An annotated bibliography is a list of academic sources followed by a short précis of around 100-200 words. Each entry consists of a fully referenced academic source using a particular style guide (Harvard, Chicago, MLA, APA etc.) accompanied by a short description/analysis. Although sources tend to be text based, they might also be online resources, audio recording or video clips. As in all assessment, when setting this type of task the teacher should state their expectations and make these clear to the student. For example, the teacher may wish the student to show a breadth of reading, or they may wish the student to focus on one particular tranche of literature. The teacher should also make it clear to the student whether they expect a summary of key arguments or a critique of the arguments put forward. Some general guidance on the range/number of sources to be used might be useful as it will help set expectations. The focus of this form of assessment is not simply to list as many sources as possible but to show an understanding of these sources.
- Gives good grounding in the topic/field.
- Supports and develops research skills.
- After marking, it can be shared between peers as a resource.
- Keeps students focussed on core messages in the texts.
- Students can start working quite quickly as they don’t need to digest all the texts before they start.
- Can help students to connect a range of sources and see various perspectives.
- Great study aid for later exams and essays.
- Students are not often aware of this method of assessment, so might not know what is expected of them.
- Many summaries of key texts already exist.
- Students might just rework abstracts instead of reading whole papers.
- Takes more time to write an annotated bibliography than students and teachers might think.
- Can be difficult to reduce a large text which covers many areas.
- Teachers can find it difficult to mark across the full scale of available marks.
Since this method of assessment is often unfamiliar to students the format should be carefully explained. Students should avoid writing overlong general summaries of sources. Instead, they should attempt to summarise the whole source in one initial sentence then spend the remainder of the annotation discussing points such as the quality of the arguments put forward; the academic rigour of the source; the perspective taken by the source; the theoretical underpinnings of the source, or the possible impact of the source. Students should also be wary of using adjectives and adverbs in annotated bibliographies as they use up word count and offer value judgements that they might not be able to support. The finished annotation is expected to be a flowing text rather than a sequence of assertive statements. Generally, in an annotated bibliography, the sources are arranged in one alphabetical list; however, teachers might give further guidance if they would prefer sources to be arranged chronologically (to show the development of a concept) or thematically (to show different perspectives on a particular topic). Teachers should also make it clear whether they expect students to ‘top and tail’ their work – giving it a short overall introduction and a concluding paragraph that draws together key points.
Using a clear framework that sets out what is to be done; how it will be assessed, and how marks will be allocated, will support the validity of this form of assessment. The emphasis here is on clarity of instruction so that students are fully aware of what is expected of them from the start. With an appropriate marking system, annotated bibliographies can allow good candidates to produce work that will distinguish them through their selection of sources; their capacity to reference; the quality of their writing, and their analytical insights. Annotated bibliographies also support inclusivity through allowing students a choice of topic and approach. Students are empowered to pursue arguments that they feel are particular to them through being encouraged to select their own set of sources. Teachers can also support students through giving them access to sources of information such as online databases and through guiding them to make use of subject librarians.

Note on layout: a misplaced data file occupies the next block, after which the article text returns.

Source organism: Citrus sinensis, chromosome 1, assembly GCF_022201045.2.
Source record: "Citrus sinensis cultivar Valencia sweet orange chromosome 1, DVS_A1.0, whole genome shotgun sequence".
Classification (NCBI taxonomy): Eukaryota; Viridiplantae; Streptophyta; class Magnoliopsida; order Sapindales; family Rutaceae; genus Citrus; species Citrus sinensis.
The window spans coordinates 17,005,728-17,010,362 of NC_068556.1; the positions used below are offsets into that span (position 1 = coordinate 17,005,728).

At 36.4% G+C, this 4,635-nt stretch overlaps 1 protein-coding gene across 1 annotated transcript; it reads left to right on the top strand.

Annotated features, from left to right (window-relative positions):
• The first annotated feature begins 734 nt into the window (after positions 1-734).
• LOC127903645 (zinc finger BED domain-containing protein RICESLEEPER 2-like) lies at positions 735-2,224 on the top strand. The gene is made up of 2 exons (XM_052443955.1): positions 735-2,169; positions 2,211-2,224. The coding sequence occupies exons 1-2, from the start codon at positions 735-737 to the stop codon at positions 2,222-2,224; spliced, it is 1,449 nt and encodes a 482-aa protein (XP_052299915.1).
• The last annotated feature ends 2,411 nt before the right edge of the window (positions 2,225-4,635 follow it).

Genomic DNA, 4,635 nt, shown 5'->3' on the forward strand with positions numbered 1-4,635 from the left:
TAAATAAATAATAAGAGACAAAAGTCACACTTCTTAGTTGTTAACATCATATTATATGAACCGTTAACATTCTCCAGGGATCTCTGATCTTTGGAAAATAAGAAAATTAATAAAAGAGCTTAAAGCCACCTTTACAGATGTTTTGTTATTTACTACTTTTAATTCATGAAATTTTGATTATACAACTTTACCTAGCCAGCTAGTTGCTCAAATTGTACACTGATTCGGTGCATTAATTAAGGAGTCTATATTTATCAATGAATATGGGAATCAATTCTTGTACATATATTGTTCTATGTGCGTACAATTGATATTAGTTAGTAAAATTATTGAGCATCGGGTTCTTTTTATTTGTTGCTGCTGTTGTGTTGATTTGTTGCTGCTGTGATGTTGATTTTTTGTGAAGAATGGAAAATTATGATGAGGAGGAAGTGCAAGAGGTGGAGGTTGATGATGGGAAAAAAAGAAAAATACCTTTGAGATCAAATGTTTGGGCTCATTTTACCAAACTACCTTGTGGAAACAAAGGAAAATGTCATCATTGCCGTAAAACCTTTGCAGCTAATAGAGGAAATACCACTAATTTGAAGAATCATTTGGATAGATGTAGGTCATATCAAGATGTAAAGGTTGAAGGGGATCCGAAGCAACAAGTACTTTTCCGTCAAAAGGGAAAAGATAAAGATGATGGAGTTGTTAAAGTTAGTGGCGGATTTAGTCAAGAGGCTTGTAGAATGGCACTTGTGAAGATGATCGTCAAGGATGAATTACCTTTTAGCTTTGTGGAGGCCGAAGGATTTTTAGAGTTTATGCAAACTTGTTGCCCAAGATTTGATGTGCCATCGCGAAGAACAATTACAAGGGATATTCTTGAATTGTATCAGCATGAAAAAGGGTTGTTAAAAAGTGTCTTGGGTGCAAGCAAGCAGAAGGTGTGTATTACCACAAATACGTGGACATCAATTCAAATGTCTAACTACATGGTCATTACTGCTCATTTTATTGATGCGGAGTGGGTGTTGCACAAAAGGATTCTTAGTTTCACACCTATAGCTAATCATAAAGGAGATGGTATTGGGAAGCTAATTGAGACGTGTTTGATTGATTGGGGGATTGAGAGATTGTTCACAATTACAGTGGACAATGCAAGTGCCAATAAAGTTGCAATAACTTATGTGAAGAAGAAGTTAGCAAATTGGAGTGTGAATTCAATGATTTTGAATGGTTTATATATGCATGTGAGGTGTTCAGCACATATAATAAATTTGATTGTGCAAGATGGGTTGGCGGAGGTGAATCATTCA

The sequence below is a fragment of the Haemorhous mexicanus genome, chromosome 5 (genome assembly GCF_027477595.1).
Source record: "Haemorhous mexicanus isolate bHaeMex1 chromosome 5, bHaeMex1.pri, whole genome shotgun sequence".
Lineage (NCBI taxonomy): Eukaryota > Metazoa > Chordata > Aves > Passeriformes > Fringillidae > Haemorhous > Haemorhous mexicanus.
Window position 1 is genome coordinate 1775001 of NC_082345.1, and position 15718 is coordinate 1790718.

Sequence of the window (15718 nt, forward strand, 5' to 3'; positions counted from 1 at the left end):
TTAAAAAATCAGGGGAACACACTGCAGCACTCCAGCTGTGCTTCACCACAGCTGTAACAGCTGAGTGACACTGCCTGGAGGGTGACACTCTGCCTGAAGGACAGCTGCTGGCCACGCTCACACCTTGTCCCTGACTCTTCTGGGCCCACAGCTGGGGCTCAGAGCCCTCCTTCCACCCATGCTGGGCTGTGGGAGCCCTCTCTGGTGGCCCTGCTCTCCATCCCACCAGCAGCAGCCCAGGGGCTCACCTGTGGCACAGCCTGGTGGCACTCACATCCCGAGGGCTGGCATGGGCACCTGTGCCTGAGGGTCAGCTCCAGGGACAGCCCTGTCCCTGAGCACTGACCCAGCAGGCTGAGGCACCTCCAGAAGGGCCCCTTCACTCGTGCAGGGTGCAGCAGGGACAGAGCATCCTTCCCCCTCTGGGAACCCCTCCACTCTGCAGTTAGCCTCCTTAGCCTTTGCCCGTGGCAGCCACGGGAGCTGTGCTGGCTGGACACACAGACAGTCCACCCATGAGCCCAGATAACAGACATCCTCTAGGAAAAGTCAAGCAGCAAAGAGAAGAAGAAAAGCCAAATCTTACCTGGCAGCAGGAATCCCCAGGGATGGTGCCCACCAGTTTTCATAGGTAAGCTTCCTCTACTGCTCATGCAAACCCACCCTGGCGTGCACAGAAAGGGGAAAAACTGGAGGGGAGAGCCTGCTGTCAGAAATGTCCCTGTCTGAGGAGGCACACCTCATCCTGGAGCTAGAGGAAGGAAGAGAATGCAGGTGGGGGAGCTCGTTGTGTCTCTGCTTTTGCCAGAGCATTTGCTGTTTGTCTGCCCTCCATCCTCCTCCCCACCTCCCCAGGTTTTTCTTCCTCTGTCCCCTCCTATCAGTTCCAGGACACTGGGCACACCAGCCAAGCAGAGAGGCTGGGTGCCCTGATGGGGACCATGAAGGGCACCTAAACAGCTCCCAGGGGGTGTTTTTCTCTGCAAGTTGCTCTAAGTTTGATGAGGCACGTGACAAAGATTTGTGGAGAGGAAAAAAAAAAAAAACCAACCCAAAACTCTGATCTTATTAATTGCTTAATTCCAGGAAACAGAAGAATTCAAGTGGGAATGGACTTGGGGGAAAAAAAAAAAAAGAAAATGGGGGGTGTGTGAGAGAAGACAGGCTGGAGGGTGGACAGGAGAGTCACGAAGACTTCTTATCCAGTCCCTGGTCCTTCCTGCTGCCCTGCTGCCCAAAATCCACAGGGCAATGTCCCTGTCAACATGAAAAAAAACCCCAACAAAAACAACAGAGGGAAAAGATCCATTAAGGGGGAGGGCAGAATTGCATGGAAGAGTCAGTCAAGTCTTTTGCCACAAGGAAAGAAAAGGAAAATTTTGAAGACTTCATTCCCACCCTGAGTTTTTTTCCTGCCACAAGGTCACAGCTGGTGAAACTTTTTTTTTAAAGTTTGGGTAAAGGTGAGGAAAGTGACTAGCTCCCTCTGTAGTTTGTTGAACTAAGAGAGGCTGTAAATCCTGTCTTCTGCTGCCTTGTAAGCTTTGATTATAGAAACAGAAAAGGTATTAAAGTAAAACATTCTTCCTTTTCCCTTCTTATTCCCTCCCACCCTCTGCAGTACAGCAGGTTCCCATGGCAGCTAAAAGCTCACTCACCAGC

Using a clear set of intended learning outcomes that expects students to produce more than a simple retelling of a source should encourage students to work at an investigative/analytical level. Having three/four marking criteria that address different aspects of the task should help maintain rigour during the marking process as students are then allocated marks for particular aspects of the task: referencing, appropriate selection of sources, academic literacy etc. Marking and moderation should follow departmental practice.
With easy access to online sources students can access a short précis of almost any source and rework it as their own (a more obvious form of plagiarism would involve a simple ‘cut and paste’ of available summaries). Students should be provided with clear guidance as to how to avoid academic misconduct. Such misconduct can be limited through the use of plagiarism detection software but the teacher can also reduce the possibility of misconduct by designing marking criteria that focus on how students critique the sources in relation to a specific question set. Teachers may also ask students to write a brief introduction to their work that explains how/why they selected the sources and a brief conclusion that pulls together the key points raised across the various sources into a cohesive argument in relation to the question set. In doing so, any student who has plagiarised ideas will find it hard to organise these disparate voices into a cohesive summary.
Unsure whether this method fits your course?